Based around the story of Monte A. Melnick, who was the RAMONES tour manager (and much more) throughout their entire career (1974-1996, and 2,263 live shows), “On the Road With The Ramones” is an insider’s look from the people who were actually there, witnessing and experiencing all the extreme highs and lows of one of rock’s greatest bands. The book is packed with interviews from the RAMONES and people who where very close to the band. There are over 250 photographs and pictures of memorabilia Monte collected along the way.



Griffith Park Fire…

Sunday, July 27th, 2008

Crews knock down Griffith Park fire


The hillside blaze east of the L.A. Zoo burned 15 acres and prompted some evacuations. About 200 firefighters put the blaze out in three hours. No injuries were reported.


By Stuart Pfeifer
Los Angeles Times Staff Writer
July 27, 2008


A hillside wildfire broke out in Griffith Park this afternoon, prompting a massive response by firefighters trying to contain the blaze before it hit landmarks or a bird sanctuary.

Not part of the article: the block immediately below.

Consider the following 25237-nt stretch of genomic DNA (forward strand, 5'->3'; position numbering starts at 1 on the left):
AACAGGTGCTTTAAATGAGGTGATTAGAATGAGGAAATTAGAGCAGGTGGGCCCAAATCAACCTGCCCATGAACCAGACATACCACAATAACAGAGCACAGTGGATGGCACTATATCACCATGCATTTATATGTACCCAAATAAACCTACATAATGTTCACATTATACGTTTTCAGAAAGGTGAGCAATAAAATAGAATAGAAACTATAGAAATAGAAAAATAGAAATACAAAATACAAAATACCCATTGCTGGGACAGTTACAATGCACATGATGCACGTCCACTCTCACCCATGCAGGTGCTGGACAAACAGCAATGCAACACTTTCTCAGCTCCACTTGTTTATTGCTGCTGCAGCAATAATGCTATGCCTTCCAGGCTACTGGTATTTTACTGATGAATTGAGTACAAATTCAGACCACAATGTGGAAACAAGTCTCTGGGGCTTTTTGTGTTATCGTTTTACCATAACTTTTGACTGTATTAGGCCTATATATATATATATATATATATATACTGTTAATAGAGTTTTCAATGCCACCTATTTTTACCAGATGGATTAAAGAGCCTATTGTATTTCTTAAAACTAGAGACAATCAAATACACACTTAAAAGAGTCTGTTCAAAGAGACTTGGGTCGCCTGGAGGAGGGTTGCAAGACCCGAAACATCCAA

The Los Angeles Fire Department declared the fire knocked down about 3:40 p.m., saying it burned 15 acres of heavy brush but caused no damage or injuries.


The fire was burning an area east of the zoo and Travel Town area, said Ron Myers, a Fire Department spokesman. Officials have shut down some entrances to the park and said evacuations are possible if the fire grows.


There was particular concern about a California condor breeding ground that is located near the area where the fire was burning.


About 200 firefighters were involved in controlling the blaze, which was first reported at 12:42 p.m., Myers said. The Fire Department was also using water-dropping helicopters.


The fire could be seen from parts of the San Fernando Valley and the 134 Freeway, which runs along the northern edge of the park.


Today’s fire comes 14 months after a wind-whipped wildfire consumed 1,200 acres in the park and forced the evacuation of hundreds of residents in Los Feliz.